Growing up, I always felt intoxicated whenever I saw footage of untouchable beautiful celebrities shot on cheap cameras online.
Kate Moss snorting coke on a leather couch, Pete Doherty and Amy Winehouse playing with Mice dazzled in frosty blue, Paris Hilton’s sex tape (gorgeously shot using Night Vision on Mini DV).
Seeing icons through a raw lens can make you feel like you are a wall right in front of them. It’s scary, mystical and addictive. Before Instagram, us regular people weren’t always playing both roles of the paparazzi and the celebrity. They were them, we were us.
In 2007, after a very public media acclaimed “meltdown,” Britney Spears took us into her underworld. She built it herself, under anonymity: THE M+M’s TOUR.
The performance is the tour equivalent of a snuff film except there is no gore. The footage only exists through low quality, barely watched videos on YouTube. It would be a deep web site if pop culture was an internet browser. Nothing is professional, there was no 1080p. You can barely see her face at times.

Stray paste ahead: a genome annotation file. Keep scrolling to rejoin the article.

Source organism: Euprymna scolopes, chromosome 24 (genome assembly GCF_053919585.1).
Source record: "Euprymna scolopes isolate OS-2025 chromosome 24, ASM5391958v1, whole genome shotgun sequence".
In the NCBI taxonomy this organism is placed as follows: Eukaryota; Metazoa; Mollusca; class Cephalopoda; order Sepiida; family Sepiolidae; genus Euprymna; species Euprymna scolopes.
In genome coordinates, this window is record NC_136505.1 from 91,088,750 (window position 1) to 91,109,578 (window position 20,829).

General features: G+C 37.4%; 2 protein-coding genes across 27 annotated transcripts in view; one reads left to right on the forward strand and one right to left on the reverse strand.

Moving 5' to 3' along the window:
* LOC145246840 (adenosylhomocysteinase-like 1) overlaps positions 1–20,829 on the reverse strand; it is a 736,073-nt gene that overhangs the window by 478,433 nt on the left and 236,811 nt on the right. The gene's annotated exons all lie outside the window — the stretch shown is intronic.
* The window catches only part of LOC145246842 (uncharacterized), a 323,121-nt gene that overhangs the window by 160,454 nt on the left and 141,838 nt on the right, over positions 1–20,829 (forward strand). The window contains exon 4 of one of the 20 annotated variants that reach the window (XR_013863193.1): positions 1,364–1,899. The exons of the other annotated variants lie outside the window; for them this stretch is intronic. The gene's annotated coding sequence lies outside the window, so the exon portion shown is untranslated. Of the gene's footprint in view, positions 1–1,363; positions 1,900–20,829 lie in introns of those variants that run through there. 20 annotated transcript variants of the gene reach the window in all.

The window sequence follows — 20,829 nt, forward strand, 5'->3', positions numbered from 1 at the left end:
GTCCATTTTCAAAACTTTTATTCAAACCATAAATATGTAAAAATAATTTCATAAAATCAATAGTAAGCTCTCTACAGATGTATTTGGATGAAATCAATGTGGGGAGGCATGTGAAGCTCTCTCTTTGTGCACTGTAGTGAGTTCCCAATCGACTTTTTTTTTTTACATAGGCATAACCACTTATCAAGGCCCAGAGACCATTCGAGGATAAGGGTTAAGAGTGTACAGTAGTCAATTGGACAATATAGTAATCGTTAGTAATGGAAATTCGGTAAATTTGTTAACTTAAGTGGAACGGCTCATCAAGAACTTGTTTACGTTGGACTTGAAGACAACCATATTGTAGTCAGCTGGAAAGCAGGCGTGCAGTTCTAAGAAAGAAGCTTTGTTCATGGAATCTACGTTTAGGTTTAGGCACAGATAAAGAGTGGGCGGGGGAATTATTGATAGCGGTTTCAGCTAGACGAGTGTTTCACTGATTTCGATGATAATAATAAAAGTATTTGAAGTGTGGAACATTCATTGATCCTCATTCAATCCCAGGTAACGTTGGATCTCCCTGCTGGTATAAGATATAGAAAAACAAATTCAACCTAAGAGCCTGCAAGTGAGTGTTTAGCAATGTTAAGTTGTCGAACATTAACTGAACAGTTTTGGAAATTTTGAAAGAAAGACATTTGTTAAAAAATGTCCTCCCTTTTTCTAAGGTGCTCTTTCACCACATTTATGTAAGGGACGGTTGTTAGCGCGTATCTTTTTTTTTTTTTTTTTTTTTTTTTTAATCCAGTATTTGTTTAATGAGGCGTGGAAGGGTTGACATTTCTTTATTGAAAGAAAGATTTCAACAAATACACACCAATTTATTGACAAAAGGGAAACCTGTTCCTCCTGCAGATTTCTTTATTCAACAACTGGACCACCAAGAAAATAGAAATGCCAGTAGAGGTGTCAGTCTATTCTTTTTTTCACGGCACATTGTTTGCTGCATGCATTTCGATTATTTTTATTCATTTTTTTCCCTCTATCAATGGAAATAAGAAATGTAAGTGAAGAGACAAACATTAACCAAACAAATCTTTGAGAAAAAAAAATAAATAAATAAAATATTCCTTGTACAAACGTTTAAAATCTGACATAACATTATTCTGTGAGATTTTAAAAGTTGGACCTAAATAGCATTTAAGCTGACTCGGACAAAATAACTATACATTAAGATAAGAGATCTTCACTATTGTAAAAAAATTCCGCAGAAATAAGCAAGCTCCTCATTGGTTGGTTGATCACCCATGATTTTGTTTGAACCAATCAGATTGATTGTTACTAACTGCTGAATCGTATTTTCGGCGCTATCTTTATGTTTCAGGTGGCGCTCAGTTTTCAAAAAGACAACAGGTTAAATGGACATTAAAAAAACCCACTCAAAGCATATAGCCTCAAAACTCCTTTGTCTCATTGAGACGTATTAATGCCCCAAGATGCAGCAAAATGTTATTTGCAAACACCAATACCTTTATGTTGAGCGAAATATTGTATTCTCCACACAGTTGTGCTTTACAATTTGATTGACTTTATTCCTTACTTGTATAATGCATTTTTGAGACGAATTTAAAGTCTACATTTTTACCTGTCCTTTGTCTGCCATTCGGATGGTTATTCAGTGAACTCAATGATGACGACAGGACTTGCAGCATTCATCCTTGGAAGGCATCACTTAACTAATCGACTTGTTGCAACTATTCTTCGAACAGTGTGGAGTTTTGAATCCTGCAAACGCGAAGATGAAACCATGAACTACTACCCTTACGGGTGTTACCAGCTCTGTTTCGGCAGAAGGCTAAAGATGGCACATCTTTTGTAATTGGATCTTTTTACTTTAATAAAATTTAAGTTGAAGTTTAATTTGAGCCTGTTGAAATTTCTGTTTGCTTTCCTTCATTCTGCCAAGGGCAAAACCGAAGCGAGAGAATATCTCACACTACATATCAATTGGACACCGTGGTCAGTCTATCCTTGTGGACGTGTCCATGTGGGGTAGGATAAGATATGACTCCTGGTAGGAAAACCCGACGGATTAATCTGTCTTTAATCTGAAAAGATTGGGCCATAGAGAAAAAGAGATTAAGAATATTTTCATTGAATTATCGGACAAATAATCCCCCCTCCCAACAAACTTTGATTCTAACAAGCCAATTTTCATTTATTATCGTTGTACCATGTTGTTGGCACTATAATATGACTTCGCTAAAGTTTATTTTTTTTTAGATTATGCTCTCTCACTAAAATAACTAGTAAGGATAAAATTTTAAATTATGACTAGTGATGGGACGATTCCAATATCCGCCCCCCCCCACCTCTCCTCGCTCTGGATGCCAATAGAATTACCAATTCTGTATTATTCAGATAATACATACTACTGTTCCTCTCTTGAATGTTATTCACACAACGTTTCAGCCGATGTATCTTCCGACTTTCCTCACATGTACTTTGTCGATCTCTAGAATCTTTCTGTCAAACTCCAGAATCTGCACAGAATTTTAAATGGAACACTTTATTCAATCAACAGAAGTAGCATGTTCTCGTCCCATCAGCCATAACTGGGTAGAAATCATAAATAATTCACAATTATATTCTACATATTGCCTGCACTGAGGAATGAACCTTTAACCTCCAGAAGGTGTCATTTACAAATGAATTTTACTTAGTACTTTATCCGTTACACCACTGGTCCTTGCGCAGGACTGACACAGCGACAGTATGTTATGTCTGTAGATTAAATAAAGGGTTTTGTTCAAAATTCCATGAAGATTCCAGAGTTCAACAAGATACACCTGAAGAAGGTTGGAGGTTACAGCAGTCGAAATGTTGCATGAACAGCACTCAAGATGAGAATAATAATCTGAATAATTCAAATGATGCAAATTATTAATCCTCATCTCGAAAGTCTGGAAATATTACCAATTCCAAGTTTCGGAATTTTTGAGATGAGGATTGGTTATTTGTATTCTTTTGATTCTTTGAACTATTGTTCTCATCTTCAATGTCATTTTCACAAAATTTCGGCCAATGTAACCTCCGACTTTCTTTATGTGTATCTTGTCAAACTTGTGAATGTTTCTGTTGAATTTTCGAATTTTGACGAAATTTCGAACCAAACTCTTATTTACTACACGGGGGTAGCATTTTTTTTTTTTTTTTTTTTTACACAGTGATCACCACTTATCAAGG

This was before social media real-time hashtag updates, for those who watched it go down. Anyone who was a Britney fan stayed at home all night, refreshing the X17 Online LiveStream on May 1st, 2007…
“Is Britney REALLY performing at the House of Blues in San Diego? Only 900 tickets are being sold? Will we hear new songs? Is this like, real life?”
It happened later that night. After minutes of refreshing the page, knees weak with nerves.
The M+M’s TOUR had begun.
Britney Spears came out dressed like a pop virus infecting the video feed — white pleather mini skirt, hot pink jeweled bra, a black choker, wigged-out brown hair flowing down… Pure poison.
She jumped into performing “Baby One More Time” accompanied by dancers who look more like a group of lingerie party BFFs that joined her on stage. Confident and cool, she segued into imitating the choreography from her “Slave 4 U” video dropping it down low.
The flames lit up in this hellbent building. She controlled the crowd with her surreal magnetism as “Breathe On Me,” the trippy-erotic classic, charmed a boy from the audience and he received public seduction from Brit and her girls.
The stage went dark for a quick costume change.
Returning in a denim skirt, and faux white fur coat, she finished the show with “Do Somethin” and “Toxic” with a coldness in her eyes. There is no sign of resentment, only anger and life, out for attention and blood.
The live-feed is blacked out. She’s gone.
Now, why did Britney Spears, the girl who once sold out two of the biggest concert venues in the world — Wembley Arena in London and Madison Square Garden in NYC — bring herself six feet underground for six nights? What was she trying to say?
We will never know.